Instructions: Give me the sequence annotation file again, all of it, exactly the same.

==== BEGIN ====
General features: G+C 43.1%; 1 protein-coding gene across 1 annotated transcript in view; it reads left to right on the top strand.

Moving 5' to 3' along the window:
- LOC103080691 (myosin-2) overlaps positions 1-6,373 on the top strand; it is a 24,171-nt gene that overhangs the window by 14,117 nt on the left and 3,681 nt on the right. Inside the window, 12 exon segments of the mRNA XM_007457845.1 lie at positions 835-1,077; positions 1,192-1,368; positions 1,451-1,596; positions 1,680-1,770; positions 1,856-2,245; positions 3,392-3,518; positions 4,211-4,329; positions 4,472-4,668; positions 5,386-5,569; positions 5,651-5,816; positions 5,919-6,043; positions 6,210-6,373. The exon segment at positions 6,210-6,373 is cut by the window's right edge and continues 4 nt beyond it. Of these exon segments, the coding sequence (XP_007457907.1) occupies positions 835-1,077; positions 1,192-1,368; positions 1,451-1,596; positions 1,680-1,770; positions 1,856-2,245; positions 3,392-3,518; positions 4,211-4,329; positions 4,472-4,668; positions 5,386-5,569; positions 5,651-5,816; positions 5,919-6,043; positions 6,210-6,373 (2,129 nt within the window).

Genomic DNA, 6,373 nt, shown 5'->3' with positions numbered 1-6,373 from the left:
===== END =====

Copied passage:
General features: G+C 43.1%; 1 protein-coding gene across 1 annotated transcript in view; it reads left to right on the top strand.

Moving 5' to 3' along the window:
- LOC103080691 (myosin-2) overlaps positions 1-6,373 on the top strand; it is a 24,171-nt gene that overhangs the window by 14,117 nt on the left and 3,681 nt on the right. Inside the window, 12 exon segments of the mRNA XM_007457845.1 lie at positions 835-1,077; positions 1,192-1,368; positions 1,451-1,596; positions 1,680-1,770; positions 1,856-2,245; positions 3,392-3,518; positions 4,211-4,329; positions 4,472-4,668; positions 5,386-5,569; positions 5,651-5,816; positions 5,919-6,043; positions 6,210-6,373. The exon segment at positions 6,210-6,373 is cut by the window's right edge and continues 4 nt beyond it. Of these exon segments, the coding sequence (XP_007457907.1) occupies positions 835-1,077; positions 1,192-1,368; positions 1,451-1,596; positions 1,680-1,770; positions 1,856-2,245; positions 3,392-3,518; positions 4,211-4,329; positions 4,472-4,668; positions 5,386-5,569; positions 5,651-5,816; positions 5,919-6,043; positions 6,210-6,373 (2,129 nt within the window).

Genomic DNA, 6,373 nt, shown 5'->3' with positions numbered 1-6,373 from the left: